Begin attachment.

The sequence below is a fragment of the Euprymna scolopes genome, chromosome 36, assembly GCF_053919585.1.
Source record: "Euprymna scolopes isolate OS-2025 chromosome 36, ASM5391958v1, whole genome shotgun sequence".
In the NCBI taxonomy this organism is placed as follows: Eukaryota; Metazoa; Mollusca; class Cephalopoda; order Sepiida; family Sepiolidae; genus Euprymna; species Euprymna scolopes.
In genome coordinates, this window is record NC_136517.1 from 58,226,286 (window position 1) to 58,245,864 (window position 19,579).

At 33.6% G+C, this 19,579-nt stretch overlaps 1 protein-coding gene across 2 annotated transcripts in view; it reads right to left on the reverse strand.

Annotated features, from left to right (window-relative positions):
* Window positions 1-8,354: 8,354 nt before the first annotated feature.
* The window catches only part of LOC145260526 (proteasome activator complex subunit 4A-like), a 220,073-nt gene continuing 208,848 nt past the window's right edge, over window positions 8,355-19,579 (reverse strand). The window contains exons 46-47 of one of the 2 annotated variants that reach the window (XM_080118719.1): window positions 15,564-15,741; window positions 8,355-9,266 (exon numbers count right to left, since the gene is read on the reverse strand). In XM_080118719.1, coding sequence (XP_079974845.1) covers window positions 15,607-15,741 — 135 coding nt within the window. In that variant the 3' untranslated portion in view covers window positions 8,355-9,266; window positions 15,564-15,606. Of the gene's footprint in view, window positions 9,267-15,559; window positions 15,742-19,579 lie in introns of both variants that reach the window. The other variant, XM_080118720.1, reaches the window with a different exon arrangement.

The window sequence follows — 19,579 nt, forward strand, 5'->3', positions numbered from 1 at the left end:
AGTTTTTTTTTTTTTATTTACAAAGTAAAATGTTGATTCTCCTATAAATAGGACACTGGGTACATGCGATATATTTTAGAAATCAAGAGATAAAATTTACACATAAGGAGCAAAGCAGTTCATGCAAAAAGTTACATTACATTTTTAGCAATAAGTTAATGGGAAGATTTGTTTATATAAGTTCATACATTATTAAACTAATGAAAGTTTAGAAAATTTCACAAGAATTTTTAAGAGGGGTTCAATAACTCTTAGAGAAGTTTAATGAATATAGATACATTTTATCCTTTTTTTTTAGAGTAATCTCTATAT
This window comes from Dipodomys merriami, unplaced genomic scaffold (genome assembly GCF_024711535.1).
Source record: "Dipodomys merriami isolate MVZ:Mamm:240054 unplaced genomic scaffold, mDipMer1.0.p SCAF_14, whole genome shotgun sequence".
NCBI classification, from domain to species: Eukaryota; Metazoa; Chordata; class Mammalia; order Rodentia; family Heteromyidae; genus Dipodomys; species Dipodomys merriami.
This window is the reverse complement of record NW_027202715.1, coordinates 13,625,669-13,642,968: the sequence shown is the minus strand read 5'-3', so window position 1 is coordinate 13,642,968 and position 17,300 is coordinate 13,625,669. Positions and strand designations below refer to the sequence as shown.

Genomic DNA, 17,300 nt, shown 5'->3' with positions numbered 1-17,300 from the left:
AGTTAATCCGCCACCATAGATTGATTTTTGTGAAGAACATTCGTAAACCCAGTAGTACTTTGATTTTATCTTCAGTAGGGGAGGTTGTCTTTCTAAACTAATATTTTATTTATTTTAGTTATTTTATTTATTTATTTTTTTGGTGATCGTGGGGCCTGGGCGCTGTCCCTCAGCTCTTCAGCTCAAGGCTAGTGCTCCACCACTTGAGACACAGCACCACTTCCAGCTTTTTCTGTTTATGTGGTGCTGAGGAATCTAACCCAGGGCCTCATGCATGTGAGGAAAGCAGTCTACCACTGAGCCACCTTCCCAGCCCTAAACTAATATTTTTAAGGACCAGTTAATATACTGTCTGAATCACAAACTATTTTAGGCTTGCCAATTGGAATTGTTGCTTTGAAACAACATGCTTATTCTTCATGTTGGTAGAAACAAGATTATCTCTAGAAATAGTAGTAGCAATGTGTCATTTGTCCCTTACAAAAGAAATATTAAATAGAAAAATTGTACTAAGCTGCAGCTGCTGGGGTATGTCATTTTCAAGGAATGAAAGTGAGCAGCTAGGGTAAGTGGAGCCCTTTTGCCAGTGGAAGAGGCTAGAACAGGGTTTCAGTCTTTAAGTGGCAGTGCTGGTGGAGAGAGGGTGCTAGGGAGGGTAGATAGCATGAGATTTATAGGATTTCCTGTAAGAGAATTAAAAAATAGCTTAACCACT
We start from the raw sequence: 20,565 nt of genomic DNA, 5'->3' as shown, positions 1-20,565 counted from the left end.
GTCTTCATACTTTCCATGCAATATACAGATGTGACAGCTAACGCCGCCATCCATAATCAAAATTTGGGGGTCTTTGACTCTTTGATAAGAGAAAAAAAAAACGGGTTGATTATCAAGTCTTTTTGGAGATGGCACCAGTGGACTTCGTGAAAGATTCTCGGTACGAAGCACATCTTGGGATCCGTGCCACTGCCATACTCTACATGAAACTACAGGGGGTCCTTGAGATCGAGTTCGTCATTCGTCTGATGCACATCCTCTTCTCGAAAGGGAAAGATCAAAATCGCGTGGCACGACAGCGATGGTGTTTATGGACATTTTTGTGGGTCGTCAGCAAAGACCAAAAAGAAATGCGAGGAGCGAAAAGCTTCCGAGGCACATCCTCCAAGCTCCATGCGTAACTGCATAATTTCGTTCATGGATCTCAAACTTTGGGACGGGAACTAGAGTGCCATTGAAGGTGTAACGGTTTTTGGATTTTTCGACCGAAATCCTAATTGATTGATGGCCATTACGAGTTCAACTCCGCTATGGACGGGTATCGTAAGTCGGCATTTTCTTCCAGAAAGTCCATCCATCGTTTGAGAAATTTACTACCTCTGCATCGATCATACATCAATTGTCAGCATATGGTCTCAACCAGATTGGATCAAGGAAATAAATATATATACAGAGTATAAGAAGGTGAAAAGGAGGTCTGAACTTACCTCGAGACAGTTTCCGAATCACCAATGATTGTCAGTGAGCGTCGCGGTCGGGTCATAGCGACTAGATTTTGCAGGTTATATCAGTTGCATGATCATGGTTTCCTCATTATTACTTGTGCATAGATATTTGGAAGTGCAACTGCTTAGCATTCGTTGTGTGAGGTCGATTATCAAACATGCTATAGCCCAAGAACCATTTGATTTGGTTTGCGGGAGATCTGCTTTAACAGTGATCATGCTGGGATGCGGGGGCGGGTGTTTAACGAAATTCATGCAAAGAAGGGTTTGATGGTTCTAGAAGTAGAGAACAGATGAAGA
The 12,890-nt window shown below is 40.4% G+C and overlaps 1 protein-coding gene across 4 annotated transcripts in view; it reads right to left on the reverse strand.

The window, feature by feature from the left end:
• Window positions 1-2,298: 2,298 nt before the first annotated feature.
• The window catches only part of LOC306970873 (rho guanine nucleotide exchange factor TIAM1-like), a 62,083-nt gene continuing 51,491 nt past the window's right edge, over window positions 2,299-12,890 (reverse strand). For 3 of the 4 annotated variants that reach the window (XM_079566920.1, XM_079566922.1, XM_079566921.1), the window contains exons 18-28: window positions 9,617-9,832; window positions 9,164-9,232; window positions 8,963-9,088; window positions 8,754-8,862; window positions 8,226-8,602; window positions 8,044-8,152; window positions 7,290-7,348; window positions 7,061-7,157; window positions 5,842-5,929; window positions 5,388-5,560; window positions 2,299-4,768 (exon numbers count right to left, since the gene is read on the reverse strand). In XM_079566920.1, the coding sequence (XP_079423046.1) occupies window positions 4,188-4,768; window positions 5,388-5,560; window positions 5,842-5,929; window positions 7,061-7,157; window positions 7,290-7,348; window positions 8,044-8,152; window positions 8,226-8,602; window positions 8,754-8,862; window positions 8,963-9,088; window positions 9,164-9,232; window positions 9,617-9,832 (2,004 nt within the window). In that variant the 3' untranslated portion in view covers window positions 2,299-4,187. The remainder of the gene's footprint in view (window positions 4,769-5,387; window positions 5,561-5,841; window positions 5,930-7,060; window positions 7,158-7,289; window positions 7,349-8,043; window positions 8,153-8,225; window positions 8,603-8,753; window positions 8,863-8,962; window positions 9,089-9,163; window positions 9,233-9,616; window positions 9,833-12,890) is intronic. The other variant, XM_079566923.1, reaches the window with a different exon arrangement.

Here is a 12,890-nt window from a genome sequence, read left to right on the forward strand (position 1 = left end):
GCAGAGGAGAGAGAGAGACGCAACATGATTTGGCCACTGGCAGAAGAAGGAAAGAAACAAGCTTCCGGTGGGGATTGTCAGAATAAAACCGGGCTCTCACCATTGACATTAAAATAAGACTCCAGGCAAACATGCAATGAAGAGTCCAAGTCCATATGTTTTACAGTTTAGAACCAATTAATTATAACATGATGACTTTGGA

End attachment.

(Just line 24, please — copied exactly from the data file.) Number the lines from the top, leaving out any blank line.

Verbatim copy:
GCAGAGGAGAGAGAGAGACGCAACATGATTTGGCCACTGGCAGAAGAAGGAAAGAAACAAGCTTCCGGTGGGGATTGTCAGAATAAAACCGGGCTCTCACCATTGACATTAAAATAAGACTCCAGGCAAACATGCAATGAAGAGTCCAAGTCCATATGTTTTACAGTTTAGAACCAATTAATTATAACATGATGACTTTGGA